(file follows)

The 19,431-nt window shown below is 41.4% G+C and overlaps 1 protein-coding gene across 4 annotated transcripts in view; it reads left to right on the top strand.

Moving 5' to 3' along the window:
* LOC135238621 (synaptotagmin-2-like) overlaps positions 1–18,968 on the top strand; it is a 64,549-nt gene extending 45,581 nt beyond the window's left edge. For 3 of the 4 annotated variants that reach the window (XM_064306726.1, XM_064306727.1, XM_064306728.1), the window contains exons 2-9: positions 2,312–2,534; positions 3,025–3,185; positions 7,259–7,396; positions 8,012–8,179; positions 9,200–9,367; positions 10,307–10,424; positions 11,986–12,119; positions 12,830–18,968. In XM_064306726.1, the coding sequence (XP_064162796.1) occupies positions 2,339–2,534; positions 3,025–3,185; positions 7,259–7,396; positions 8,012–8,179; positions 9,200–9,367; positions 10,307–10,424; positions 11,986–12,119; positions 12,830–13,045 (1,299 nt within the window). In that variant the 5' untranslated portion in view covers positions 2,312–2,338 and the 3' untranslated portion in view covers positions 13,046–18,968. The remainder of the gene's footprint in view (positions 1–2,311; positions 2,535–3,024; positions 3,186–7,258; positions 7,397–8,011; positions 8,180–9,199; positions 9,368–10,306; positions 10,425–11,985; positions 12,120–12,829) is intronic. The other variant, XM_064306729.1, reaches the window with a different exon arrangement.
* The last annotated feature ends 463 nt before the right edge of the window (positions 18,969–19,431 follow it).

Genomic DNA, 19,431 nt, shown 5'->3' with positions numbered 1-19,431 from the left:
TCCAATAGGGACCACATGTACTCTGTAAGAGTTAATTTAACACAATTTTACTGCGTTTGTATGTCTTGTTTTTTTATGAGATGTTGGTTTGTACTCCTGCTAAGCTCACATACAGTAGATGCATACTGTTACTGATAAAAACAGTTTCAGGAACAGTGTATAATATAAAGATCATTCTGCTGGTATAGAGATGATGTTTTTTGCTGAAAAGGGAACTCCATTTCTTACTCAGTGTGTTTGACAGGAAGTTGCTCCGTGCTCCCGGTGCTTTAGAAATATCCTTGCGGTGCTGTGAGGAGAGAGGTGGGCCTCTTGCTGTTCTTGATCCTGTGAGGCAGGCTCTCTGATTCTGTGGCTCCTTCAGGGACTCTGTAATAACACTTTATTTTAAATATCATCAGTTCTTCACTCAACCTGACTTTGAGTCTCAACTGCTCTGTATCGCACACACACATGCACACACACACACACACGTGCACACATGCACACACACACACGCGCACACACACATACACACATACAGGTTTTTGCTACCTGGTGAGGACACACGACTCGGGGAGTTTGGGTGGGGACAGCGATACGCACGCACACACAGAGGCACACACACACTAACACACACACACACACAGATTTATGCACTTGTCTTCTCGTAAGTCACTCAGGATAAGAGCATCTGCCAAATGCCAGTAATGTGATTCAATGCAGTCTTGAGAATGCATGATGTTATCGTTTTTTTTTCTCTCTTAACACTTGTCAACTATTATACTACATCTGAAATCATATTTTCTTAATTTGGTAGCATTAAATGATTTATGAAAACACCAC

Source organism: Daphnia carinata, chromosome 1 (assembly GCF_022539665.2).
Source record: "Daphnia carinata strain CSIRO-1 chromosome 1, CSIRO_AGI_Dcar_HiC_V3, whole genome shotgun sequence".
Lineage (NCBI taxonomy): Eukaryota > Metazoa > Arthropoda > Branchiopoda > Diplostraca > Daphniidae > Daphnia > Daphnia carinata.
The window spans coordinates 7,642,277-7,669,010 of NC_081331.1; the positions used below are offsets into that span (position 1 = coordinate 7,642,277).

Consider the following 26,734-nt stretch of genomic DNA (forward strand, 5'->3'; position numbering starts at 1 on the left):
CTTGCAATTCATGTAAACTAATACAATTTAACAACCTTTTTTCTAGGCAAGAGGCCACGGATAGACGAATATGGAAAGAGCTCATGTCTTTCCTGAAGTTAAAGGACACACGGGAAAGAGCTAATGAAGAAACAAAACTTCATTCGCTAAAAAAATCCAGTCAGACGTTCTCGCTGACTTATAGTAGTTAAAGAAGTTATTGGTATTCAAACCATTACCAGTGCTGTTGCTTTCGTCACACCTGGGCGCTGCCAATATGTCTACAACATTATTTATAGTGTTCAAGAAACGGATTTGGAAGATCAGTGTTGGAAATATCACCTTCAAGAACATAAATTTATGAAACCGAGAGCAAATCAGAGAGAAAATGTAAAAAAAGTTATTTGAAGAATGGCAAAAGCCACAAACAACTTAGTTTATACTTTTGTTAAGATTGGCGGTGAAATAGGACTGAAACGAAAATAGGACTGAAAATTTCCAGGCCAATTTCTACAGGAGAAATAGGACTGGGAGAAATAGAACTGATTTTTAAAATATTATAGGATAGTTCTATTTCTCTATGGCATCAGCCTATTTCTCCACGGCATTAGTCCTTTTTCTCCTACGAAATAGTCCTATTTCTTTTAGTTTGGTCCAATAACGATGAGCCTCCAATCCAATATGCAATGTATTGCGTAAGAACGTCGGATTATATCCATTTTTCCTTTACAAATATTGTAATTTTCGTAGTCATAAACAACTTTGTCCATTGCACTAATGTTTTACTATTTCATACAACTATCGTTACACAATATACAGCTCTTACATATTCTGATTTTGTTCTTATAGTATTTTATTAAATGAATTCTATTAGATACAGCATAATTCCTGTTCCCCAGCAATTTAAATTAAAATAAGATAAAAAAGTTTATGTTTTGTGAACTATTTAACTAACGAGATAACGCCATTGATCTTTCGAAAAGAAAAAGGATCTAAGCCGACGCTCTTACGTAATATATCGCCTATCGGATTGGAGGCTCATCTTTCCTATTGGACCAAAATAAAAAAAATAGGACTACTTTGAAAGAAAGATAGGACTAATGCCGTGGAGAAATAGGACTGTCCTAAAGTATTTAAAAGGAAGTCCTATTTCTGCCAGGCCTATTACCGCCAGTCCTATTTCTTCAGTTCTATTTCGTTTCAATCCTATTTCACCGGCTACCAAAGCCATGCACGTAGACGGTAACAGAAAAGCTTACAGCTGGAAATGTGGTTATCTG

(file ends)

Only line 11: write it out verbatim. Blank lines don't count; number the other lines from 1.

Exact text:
Consider the following 26,734-nt stretch of genomic DNA (forward strand, 5'->3'; position numbering starts at 1 on the left):